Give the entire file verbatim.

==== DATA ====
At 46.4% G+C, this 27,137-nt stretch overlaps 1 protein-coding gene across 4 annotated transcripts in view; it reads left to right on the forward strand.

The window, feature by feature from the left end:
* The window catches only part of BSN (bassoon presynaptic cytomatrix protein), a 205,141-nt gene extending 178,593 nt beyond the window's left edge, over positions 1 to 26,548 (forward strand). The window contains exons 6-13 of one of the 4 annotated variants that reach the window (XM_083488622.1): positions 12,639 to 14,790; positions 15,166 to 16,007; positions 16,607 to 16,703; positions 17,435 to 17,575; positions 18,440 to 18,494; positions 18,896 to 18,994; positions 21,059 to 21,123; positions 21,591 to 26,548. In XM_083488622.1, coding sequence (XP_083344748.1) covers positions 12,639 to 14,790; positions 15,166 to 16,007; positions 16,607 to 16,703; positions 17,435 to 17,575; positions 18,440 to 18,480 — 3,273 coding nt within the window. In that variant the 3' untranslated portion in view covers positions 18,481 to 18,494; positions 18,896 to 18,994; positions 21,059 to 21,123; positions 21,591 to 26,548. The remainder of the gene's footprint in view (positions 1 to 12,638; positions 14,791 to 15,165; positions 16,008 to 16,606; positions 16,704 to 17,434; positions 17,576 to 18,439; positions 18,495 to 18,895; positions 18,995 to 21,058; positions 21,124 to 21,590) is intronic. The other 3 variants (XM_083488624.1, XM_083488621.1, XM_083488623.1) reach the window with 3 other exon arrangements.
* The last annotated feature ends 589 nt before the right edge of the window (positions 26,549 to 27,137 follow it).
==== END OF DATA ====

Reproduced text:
At 46.4% G+C, this 27,137-nt stretch overlaps 1 protein-coding gene across 4 annotated transcripts in view; it reads left to right on the forward strand.

The window, feature by feature from the left end:
* The window catches only part of BSN (bassoon presynaptic cytomatrix protein), a 205,141-nt gene extending 178,593 nt beyond the window's left edge, over positions 1 to 26,548 (forward strand). The window contains exons 6-13 of one of the 4 annotated variants that reach the window (XM_083488622.1): positions 12,639 to 14,790; positions 15,166 to 16,007; positions 16,607 to 16,703; positions 17,435 to 17,575; positions 18,440 to 18,494; positions 18,896 to 18,994; positions 21,059 to 21,123; positions 21,591 to 26,548. In XM_083488622.1, coding sequence (XP_083344748.1) covers positions 12,639 to 14,790; positions 15,166 to 16,007; positions 16,607 to 16,703; positions 17,435 to 17,575; positions 18,440 to 18,480 — 3,273 coding nt within the window. In that variant the 3' untranslated portion in view covers positions 18,481 to 18,494; positions 18,896 to 18,994; positions 21,059 to 21,123; positions 21,591 to 26,548. The remainder of the gene's footprint in view (positions 1 to 12,638; positions 14,791 to 15,165; positions 16,008 to 16,606; positions 16,704 to 17,434; positions 17,576 to 18,439; positions 18,495 to 18,895; positions 18,995 to 21,058; positions 21,124 to 21,590) is intronic. The other 3 variants (XM_083488624.1, XM_083488621.1, XM_083488623.1) reach the window with 3 other exon arrangements.
* The last annotated feature ends 589 nt before the right edge of the window (positions 26,549 to 27,137 follow it).